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Continuous on Site Monitoring of VOCs in Water Sources

[+] Author Affiliations
Amos Linenberg

Sentex Systems, Inc., Winchester, ON

Paper No. ICEM2003-4677, pp. 1949-1957; 9 pages
  • ASME 2003 9th International Conference on Radioactive Waste Management and Environmental Remediation
  • 9th ASME International Conference on Radioactive Waste Management and Environmental Remediation: Volumes 1, 2, and 3
  • Oxford, England, September 21–25, 2003
  • Conference Sponsors: Nuclear Engineering Division and Environmental Engineering Division
  • ISBN: 0-7918-3732-7 | eISBN: 0-7918-3731-9
  • Copyright © 2003 by ASME


Public concern over the state of the environment is at an all-time high and rightfully so! Industry practice, recent government regulations and lax enforcement have allowed frightening practices to continue for too long. Industries must, by law, monitor the level of toxins they discharge into the environment. Collecting samples and sending them to an off-site laboratory for analysis is the normal practice to comply with present regulations. This protocol is not only a time-consuming and costly exercise, but does not provide continuous information for alerting the public and the authorities of a potential disaster. A water treatment plant is obligated to test water for volatile organic compounds (VOCs) at frequencies that vary from a few times per week to once every three months. Authorities may test finished water as infrequently as once per year. This means that drinking water supplied or waste water discharged, between discrete analyses, is of unknown purity. Since September 11, 2001, an additional dimension, “water security”, has been added to the need for instantaneous analysis. Protection and preservation of water sources such as reservoirs, lakes and rivers from intentional and unintentional contamination, have become an issue, which involves homeland security. Here again, obtaining a fast and accurate response at all times is extremely important. Sentex Systems, Inc., which has specialized for several years in on site VOCs analysis, has developed a system by which online continuous analysis of VOCs in water is available. This system, which is based on the principle of in-situ purge and trap Gas Chromatography, will detect and analyze VOCs on site for most industrial and environmental applications, without the need for sample preparation, such as filtration. The system can continuously monitor process streams so that at any given time plant management knows what the VOC content is. The system, called the SituProbe, is already being used successfully in various industrial plants.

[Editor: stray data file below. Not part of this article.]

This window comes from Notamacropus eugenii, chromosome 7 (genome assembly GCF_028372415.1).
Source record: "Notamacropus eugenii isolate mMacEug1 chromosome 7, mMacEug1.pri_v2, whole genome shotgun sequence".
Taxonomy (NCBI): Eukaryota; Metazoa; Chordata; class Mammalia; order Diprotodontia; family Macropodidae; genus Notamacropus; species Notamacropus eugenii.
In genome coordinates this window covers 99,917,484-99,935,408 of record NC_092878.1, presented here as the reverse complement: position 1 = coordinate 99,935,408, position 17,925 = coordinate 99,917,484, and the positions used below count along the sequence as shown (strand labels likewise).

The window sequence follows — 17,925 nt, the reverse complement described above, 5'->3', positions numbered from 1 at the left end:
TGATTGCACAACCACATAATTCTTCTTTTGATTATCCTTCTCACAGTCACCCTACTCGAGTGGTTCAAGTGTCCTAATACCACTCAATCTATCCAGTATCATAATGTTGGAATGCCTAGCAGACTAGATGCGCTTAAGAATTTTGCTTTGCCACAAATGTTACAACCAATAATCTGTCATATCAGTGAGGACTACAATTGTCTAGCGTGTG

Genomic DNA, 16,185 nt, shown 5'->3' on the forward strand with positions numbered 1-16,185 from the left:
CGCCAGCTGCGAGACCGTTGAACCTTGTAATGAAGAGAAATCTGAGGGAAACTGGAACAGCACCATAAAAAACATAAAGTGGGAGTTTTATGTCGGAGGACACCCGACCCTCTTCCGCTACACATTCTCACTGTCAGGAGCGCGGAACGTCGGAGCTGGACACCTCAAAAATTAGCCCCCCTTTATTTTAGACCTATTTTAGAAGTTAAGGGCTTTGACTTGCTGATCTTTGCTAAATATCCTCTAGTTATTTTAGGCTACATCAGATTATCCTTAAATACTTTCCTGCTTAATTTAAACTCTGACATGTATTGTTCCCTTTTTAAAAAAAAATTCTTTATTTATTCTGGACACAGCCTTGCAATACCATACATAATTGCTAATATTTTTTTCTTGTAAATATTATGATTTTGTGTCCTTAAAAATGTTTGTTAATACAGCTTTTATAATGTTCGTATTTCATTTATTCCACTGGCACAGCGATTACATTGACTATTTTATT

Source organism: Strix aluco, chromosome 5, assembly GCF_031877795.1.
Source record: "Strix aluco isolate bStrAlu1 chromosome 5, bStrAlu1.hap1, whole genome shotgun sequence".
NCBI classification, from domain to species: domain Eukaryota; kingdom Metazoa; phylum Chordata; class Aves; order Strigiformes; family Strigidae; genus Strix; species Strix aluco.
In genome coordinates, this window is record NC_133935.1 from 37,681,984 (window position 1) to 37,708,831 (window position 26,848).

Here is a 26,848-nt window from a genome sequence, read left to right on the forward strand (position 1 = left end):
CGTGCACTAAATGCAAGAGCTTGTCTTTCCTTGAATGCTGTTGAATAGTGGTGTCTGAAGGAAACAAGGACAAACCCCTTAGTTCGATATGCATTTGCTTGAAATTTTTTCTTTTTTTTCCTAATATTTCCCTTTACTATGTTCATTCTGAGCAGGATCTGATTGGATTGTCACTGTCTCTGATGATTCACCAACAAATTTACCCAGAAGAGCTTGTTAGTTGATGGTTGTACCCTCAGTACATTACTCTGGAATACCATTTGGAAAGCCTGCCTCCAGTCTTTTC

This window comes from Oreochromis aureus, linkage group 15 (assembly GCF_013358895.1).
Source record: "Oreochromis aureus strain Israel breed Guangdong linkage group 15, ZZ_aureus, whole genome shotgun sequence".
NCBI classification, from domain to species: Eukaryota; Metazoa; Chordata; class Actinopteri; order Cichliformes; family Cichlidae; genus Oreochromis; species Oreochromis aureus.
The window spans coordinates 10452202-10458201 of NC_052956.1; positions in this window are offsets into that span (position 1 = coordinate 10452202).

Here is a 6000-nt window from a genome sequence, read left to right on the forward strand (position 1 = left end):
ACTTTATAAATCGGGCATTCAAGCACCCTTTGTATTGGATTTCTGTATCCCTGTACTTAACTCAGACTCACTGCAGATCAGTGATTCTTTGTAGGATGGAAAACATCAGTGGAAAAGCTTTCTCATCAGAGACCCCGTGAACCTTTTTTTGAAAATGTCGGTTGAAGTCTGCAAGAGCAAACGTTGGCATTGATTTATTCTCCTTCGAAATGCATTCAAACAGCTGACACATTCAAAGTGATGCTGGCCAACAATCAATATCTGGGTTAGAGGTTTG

Copyright © 2003 by ASME
Topics: Water



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